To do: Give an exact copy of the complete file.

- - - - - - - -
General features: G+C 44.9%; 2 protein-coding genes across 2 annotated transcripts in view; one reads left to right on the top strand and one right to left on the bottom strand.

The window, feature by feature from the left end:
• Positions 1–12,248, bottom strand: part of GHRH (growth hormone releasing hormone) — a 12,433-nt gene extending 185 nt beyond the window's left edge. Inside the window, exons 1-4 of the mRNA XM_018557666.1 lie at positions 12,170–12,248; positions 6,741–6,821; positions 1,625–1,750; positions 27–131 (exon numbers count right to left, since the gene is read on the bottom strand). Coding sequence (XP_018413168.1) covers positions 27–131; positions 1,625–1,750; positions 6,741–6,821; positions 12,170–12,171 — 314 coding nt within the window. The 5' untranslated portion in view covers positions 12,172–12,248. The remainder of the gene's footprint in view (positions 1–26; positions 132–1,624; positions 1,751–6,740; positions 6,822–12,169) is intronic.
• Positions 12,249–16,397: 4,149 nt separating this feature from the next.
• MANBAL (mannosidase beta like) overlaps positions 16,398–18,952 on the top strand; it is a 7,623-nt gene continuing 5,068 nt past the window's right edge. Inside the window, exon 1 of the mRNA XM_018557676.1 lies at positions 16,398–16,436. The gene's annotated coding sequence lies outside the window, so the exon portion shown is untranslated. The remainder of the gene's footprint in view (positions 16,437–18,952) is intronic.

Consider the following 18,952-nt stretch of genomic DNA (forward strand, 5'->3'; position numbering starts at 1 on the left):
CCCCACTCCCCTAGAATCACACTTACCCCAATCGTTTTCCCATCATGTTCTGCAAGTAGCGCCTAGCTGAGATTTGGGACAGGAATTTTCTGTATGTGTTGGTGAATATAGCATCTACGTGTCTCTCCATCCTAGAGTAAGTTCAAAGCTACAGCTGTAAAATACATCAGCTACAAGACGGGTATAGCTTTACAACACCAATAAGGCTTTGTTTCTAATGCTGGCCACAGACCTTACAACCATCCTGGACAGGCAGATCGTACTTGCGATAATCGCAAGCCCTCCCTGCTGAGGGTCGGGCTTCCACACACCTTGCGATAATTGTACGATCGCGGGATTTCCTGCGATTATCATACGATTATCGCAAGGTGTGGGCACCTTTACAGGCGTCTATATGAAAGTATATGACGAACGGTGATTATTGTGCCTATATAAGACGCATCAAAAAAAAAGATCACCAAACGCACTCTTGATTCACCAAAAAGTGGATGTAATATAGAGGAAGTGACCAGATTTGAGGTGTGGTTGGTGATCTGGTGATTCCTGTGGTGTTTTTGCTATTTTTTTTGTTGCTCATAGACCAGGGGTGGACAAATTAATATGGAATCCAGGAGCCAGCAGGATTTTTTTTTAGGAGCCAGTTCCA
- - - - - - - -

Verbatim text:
General features: G+C 44.9%; 2 protein-coding genes across 2 annotated transcripts in view; one reads left to right on the top strand and one right to left on the bottom strand.

The window, feature by feature from the left end:
• Positions 1–12,248, bottom strand: part of GHRH (growth hormone releasing hormone) — a 12,433-nt gene extending 185 nt beyond the window's left edge. Inside the window, exons 1-4 of the mRNA XM_018557666.1 lie at positions 12,170–12,248; positions 6,741–6,821; positions 1,625–1,750; positions 27–131 (exon numbers count right to left, since the gene is read on the bottom strand). Coding sequence (XP_018413168.1) covers positions 27–131; positions 1,625–1,750; positions 6,741–6,821; positions 12,170–12,171 — 314 coding nt within the window. The 5' untranslated portion in view covers positions 12,172–12,248. The remainder of the gene's footprint in view (positions 1–26; positions 132–1,624; positions 1,751–6,740; positions 6,822–12,169) is intronic.
• Positions 12,249–16,397: 4,149 nt separating this feature from the next.
• MANBAL (mannosidase beta like) overlaps positions 16,398–18,952 on the top strand; it is a 7,623-nt gene continuing 5,068 nt past the window's right edge. Inside the window, exon 1 of the mRNA XM_018557676.1 lies at positions 16,398–16,436. The gene's annotated coding sequence lies outside the window, so the exon portion shown is untranslated. The remainder of the gene's footprint in view (positions 16,437–18,952) is intronic.

Consider the following 18,952-nt stretch of genomic DNA (forward strand, 5'->3'; position numbering starts at 1 on the left):
CCCCACTCCCCTAGAATCACACTTACCCCAATCGTTTTCCCATCATGTTCTGCAAGTAGCGCCTAGCTGAGATTTGGGACAGGAATTTTCTGTATGTGTTGGTGAATATAGCATCTACGTGTCTCTCCATCCTAGAGTAAGTTCAAAGCTACAGCTGTAAAATACATCAGCTACAAGACGGGTATAGCTTTACAACACCAATAAGGCTTTGTTTCTAATGCTGGCCACAGACCTTACAACCATCCTGGACAGGCAGATCGTACTTGCGATAATCGCAAGCCCTCCCTGCTGAGGGTCGGGCTTCCACACACCTTGCGATAATTGTACGATCGCGGGATTTCCTGCGATTATCATACGATTATCGCAAGGTGTGGGCACCTTTACAGGCGTCTATATGAAAGTATATGACGAACGGTGATTATTGTGCCTATATAAGACGCATCAAAAAAAAAGATCACCAAACGCACTCTTGATTCACCAAAAAGTGGATGTAATATAGAGGAAGTGACCAGATTTGAGGTGTGGTTGGTGATCTGGTGATTCCTGTGGTGTTTTTGCTATTTTTTTTGTTGCTCATAGACCAGGGGTGGACAAATTAATATGGAATCCAGGAGCCAGCAGGATTTTTTTTTAGGAGCCAGTTCCA